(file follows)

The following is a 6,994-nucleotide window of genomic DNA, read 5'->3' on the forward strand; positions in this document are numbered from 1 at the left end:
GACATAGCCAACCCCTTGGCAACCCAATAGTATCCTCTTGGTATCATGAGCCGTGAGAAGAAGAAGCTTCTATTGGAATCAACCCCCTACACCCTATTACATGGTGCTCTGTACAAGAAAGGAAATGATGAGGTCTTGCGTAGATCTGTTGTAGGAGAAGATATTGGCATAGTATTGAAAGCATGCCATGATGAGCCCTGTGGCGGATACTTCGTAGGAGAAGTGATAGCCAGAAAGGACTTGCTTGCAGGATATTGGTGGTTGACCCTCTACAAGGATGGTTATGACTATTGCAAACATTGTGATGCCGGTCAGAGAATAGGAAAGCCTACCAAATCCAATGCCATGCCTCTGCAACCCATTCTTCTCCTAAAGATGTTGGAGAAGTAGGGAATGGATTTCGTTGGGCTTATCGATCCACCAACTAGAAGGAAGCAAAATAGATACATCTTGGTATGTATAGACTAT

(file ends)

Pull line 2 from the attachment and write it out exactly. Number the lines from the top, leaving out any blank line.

GACATAGCCAACCCCTTGGCAACCCAATAGTATCCTCTTGGTATCATGAGCCGTGAGAAGAAGAAGCTTCTATTGGAATCAACCCCCTACACCCTATTACATGGTGCTCTGTACAAGAAAGGAAATGATGAGGTCTTGCGTAGATCTGTTGTAGGAGAAGATATTGGCATAGTATTGAAAGCATGCCATGATGAGCCCTGTGGCGGATACTTCGTAGGAGAAGTGATAGCCAGAAAGGACTTGCTTGCAGGATATTGGTGGTTGACCCTCTACAAGGATGGTTATGACTATTGCAAACATTGTGATGCCGGTCAGAGAATAGGAAAGCCTACCAAATCCAATGCCATGCCTCTGCAACCCATTCTTCTCCTAAAGATGTTGGAGAAGTAGGGAATGGATTTCGTTGGGCTTATCGATCCACCAACTAGAAGGAAGCAAAATAGATACATCTTGGTATGTATAGACTAT